Crisis changes everything. On rare occasions, things go back to the way they were. Sometimes, the crisis establishes a new normal. 

Inevitably,  crisis changes the care partner. 




Wednesday, 7 October 2015

Care Partner Wednesday--Do you speak dementia?















Imagine you are in grade seven or eight. At school, you are at the top of the heap.
You have worked your way up from frightening Kindergarten days to the confidence and coolness 
of the oldest kids. In reality, you are probably far from confident, but on your home turf 
and with your friends, you exude it. 
You know stuff. You definitely know a lot more stuff than your parents.

Your school has this relationship with a seniors' residence. When you were a little kid in grades one and two, you used to go over there, and it was okay. You sang with your classmates and showed your drawings and got fed juice and really tasty cookies. Then you all trooped back to school following your teacher like a family of ducklings.

But now...Now you are older, and the school expects you to talk to the seniors and actually do things with them. In the place in your heart that you won't reveal to anyone but yourself, you admit that you are scared. Terrified, actually. Some of them have dementia and you don't know what to say to them. You're afraid of what they might say. Or do.

In a few weeks, we are hosting just such a group of kids. The school within walking distance has a long standing relationship with us. Over the years, we've learned a few things. We are beginning with an orientation, mostly with the kids by themselves, to set some ground rules and teach them the basics of walkers, wheelchairs dementia and communication. For some, it will come naturally to speak respectfully and make eye contact, but others will have to learn.

Below is what I have prepared to teach them about how to communicate with someone with dementia. Although written to kids, there is truth for everyone.

Dementia is a huge umbrella term.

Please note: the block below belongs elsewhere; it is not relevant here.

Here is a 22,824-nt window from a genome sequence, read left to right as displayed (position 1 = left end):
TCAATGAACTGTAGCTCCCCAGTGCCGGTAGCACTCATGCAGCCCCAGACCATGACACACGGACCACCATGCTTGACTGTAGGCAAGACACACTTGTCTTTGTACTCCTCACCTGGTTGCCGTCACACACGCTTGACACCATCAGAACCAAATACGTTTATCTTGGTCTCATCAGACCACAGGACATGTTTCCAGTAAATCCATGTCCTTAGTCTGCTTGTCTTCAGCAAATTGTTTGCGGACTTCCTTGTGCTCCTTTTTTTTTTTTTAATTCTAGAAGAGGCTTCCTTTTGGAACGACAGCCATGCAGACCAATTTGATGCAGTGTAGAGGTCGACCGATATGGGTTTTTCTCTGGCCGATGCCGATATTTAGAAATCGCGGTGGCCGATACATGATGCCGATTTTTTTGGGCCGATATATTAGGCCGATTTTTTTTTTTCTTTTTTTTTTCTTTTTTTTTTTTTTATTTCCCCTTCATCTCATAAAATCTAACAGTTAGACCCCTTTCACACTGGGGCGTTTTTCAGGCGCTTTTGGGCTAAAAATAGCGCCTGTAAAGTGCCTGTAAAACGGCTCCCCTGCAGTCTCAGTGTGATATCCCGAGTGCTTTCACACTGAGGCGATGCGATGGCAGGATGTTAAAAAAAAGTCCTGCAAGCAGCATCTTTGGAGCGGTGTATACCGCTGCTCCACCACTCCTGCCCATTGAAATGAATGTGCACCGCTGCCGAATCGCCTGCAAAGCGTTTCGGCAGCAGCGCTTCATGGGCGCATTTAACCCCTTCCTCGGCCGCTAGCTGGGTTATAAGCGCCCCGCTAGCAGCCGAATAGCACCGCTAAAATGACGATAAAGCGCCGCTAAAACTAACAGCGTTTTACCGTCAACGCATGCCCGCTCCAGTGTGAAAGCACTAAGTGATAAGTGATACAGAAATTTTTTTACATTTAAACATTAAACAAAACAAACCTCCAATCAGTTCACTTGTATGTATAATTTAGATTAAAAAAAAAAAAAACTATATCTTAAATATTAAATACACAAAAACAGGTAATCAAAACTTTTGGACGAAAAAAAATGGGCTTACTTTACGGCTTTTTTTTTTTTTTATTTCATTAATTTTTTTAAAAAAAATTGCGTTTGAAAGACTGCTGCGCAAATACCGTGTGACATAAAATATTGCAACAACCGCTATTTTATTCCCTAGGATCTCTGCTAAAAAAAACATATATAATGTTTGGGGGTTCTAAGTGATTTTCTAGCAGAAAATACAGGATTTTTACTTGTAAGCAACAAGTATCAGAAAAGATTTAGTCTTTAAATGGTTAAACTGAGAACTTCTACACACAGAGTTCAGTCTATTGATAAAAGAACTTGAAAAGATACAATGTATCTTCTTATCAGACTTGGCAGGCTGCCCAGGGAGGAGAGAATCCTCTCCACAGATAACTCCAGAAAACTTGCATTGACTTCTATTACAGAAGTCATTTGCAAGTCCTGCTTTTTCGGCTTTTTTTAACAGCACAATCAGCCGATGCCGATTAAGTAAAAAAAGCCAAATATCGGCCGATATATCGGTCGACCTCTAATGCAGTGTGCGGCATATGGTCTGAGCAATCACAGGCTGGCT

Because “dementia” is a part of so many diseases, it looks a little different for each person. Also, each person has a different background, different life experiences, different health challenges and different medications. Lots of differences!

The point is, because there are so many factors, there is no way to say, “A person with dementia will look like this. This is the way to talk to them.”

Here are some thoughts and suggestions:
1. The person with dementia is a person. Like any other person, they have a personality, and they can feel emotions and enjoy life.

      2.  Enter into their reality. What does this mean? It means, in their world, “home” might be the place where they grew up, and they think they can go there and see their parents. In their world, they might still have a job, they might be 43 and they might have a cottage up north. Because this is their world, their reality, they might say things like, “I want to go home.” “I have work to do.” “I’m taking a cab and going to my parent’s place.” Don’t panic, and don’t argue. Enter their world by saying things like, “What is your parent’s house like? Where do they live? What kind of a job do you have?” This not only gets them talking, but validates them as a person. It’s not lying, it joining them in their world.

    3. Like all people, they have good and not-so-good days. If they aren’t having a good day and seem sleepy, or angry or unresponsive, move on to another person.

      4. Avoid distractions. It’s hard for a person with dementia to process information, but if you meet with them one-on-one and maintain eye contact and SMILE, it is often a great experience.  If there are a lot of other people in the room talking, or a television or music, they can only process one of these things at a time.

   5. Talk about one thing at a time. Same as above, their minds move slower than yours, but they do move.

   6. Share yourself. They love to hear what sport you are playing or where you went on vacation (and what you thought of it.) Ask their opinion of things. They have lots of opinions!

    7. Speak clearly and naturally. Remember these are adults, and never talk down to them (as in “good girl!” or the like.)

   8. Identify yourself.” Hi, Mrs. E., I’m Sheryl. We had fun talking together a few weeks ago, so I came back to visit you again.”

    9. Listen. Even if you have no clue what they are talking about, listen and nod, smile and respond. (“Uh-huh.” with an interested look works fine.)

   10. Have patience. You might hear the same story several times, or have to answer the same question over and over. Listen and answer as if it was the first time.

SMILE

Have fun!